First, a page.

Since then, the impact of the gadget has been decreasing to the point that no one talks about it anymore. Except for the fact that they have changed the name again: from “Project Glass” it changed to “Google Glass” and is now “Project Aura”. Right now, Tony Fadell (yes, the one from Nesta company that Google bought in its day and which is called one of the “ipod parents) is in charge of the project, and has assured that it will redesign it until it is “perfect”. This can mean anything, but it gives the impression that the invention is still in too “alpha” a stage to be sellable, or that they are not very convinced of the result. In any case, it is clear that in the end, things have gradually gone awry and that what was promised as one of the great inventions of the 21st century, in the end it may simply be a small anecdote that may never come out of it. Google Labs. In fact, it is not known if it will remain at Google, become one more element of the Alphabet conglomerate or remain dependent on Nest. That is to say, the project as such is in a state of inoperability.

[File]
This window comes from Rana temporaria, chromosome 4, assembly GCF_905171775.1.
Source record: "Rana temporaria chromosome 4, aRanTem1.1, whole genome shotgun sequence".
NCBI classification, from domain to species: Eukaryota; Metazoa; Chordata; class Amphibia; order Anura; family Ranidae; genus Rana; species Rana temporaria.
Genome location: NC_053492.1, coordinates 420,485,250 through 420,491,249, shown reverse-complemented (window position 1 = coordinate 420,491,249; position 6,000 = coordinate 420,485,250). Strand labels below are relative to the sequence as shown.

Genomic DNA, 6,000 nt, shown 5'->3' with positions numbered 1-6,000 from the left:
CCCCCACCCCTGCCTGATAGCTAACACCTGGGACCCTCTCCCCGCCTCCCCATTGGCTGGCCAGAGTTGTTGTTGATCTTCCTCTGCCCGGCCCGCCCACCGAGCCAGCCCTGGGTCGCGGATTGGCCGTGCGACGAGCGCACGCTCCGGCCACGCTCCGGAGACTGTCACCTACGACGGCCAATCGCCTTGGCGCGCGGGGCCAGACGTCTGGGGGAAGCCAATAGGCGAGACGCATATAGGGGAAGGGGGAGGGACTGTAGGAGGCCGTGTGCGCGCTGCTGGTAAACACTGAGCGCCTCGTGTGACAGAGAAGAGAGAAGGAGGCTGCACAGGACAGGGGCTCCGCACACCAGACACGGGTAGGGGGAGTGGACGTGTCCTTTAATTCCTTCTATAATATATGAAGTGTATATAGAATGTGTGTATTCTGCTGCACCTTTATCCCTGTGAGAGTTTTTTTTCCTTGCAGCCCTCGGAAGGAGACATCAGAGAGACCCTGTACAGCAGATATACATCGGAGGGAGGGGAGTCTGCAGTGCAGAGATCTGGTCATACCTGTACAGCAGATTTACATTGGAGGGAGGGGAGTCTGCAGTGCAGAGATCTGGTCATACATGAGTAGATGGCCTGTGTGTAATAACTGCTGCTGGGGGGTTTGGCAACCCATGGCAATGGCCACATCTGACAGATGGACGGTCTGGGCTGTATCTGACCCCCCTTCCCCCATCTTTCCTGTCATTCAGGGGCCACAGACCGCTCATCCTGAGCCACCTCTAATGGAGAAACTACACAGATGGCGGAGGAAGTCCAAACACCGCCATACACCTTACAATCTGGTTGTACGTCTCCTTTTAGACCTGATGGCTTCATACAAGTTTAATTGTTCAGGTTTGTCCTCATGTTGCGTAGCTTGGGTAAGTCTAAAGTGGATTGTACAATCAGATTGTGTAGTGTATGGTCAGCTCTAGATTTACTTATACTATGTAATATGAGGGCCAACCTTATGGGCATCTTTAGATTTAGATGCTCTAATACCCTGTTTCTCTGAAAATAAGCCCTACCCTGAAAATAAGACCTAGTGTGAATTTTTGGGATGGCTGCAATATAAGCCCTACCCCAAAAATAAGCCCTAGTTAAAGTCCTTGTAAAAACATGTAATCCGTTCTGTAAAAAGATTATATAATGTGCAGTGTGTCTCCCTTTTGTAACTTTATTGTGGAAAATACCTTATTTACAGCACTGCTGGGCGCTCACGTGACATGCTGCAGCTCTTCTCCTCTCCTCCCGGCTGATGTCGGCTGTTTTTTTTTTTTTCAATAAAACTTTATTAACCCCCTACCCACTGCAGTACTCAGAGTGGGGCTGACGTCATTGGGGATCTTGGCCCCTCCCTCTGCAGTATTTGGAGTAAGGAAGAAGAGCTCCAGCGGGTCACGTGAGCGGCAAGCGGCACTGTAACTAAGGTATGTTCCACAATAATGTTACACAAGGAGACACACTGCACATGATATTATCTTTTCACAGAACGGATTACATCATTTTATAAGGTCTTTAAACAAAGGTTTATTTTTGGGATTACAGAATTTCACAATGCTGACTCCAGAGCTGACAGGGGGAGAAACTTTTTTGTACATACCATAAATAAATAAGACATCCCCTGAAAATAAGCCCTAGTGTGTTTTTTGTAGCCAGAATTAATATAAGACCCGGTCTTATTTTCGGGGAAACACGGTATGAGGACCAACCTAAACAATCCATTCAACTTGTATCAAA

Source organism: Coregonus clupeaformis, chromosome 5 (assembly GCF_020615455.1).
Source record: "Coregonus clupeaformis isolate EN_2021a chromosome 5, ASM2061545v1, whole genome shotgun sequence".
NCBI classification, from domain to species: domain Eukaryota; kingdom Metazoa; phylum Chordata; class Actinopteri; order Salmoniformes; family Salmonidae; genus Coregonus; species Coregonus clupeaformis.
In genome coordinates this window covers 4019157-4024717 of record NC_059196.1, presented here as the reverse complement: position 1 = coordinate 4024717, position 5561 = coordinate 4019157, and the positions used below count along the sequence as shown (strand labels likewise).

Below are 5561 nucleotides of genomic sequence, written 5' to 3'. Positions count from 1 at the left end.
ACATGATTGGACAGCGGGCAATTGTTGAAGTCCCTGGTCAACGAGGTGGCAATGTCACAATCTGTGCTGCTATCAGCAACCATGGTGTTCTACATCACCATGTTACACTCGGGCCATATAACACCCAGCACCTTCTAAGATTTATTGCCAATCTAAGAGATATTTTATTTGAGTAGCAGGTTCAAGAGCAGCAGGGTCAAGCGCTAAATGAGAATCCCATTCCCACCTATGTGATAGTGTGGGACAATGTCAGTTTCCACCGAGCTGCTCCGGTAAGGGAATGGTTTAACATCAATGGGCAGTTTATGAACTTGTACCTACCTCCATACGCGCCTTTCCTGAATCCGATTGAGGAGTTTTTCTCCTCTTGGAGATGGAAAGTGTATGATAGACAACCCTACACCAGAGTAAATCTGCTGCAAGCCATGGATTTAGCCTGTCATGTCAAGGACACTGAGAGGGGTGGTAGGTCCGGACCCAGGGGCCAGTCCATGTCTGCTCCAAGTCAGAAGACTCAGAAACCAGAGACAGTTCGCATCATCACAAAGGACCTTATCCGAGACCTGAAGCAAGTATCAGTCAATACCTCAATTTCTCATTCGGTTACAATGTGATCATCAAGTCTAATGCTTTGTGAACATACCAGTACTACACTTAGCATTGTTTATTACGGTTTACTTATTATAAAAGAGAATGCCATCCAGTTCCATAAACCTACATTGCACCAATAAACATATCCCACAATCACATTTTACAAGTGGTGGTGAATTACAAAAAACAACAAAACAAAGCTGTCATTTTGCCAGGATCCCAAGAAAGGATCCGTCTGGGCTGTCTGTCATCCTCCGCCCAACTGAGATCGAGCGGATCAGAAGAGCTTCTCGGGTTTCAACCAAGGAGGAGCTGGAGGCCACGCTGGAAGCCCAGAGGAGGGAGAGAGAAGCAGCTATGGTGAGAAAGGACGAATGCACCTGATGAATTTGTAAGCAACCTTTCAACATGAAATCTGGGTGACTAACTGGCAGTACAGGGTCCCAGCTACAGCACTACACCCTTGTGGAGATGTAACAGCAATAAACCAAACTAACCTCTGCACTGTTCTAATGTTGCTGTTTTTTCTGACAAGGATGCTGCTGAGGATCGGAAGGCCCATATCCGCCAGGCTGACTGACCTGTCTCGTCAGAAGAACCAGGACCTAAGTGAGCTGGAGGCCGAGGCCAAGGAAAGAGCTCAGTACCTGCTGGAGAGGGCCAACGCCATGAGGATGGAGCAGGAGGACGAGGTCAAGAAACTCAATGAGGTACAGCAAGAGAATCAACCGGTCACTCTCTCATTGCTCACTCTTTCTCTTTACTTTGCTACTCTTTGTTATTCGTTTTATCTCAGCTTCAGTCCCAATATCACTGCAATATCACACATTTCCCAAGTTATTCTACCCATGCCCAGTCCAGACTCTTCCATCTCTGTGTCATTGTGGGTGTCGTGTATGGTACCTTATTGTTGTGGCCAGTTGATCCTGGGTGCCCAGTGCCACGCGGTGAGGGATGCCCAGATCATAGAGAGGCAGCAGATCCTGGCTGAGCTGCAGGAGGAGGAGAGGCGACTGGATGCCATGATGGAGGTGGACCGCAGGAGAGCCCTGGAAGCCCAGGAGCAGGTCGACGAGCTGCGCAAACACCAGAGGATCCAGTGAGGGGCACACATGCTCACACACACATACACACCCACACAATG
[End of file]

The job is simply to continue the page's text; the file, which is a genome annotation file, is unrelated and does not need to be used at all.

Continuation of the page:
What can we expect from Google Glass or Project Aura? We do not know for sure. His Twitter account (@googleglass) posts a couple of images a month and doesn’t have much more activity than the occasional comment. There is also no relevant news in Google’s own media and the rest of the news media have only recently echoed the name change. At the last I/O, Android fans were frankly disappointed by the lack of news about it. At this point, we must consider the options that Google has and which are not promising: either leave the project abandoned (which if things don’t change much, it will probably end up happening), have a final version ready at a lower cost to 500 dollars (for more, the majority of the public will not be willing to acquire the product) or it ends up becoming something else, but what would already be mere speculation. As a climax, mention the fact that it seems that we are facing one of those attempts to overcome the future that Microsoft likes so much and that Apple hates. When Apple shows something, it is something real, functional and that can be bought finished in a few months at the most. But the rest of the companies insist on announcing infinite, expensive and not very serious projects that, in the end, usually come to nothing. See Microsoft’s Natal, the forerunner of Kinect, which has been a complete flop in sales. Who knows how Google’s futuristic project will end up… Maybe it will stay in the auto-car garage, another “invention” that has been in the bedroom for more than 10 years…